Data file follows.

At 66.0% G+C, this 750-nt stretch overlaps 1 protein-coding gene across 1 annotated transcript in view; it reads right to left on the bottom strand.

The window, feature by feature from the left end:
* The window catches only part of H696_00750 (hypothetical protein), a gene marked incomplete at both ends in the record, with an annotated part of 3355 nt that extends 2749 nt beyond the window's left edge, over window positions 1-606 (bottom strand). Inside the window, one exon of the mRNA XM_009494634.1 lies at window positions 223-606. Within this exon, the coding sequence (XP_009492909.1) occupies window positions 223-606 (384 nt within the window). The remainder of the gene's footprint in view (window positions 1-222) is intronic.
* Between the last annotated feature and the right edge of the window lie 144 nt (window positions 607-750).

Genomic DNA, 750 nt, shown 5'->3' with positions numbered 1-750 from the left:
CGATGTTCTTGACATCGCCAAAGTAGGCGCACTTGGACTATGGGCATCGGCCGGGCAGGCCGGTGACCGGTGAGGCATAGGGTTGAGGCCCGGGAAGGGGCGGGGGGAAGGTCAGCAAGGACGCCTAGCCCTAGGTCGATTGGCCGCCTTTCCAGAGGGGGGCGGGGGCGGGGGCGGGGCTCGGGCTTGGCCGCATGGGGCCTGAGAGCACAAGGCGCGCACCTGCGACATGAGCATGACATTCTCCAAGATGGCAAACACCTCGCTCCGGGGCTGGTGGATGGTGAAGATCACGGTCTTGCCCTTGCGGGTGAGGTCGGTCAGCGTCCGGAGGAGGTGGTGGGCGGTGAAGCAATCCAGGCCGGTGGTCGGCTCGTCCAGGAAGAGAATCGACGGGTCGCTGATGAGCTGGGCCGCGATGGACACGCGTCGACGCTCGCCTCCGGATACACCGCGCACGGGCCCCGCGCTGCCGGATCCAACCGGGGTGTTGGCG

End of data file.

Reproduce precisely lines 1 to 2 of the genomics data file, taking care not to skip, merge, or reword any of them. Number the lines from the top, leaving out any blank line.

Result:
At 66.0% G+C, this 750-nt stretch overlaps 1 protein-coding gene across 1 annotated transcript in view; it reads right to left on the bottom strand.

The window, feature by feature from the left end: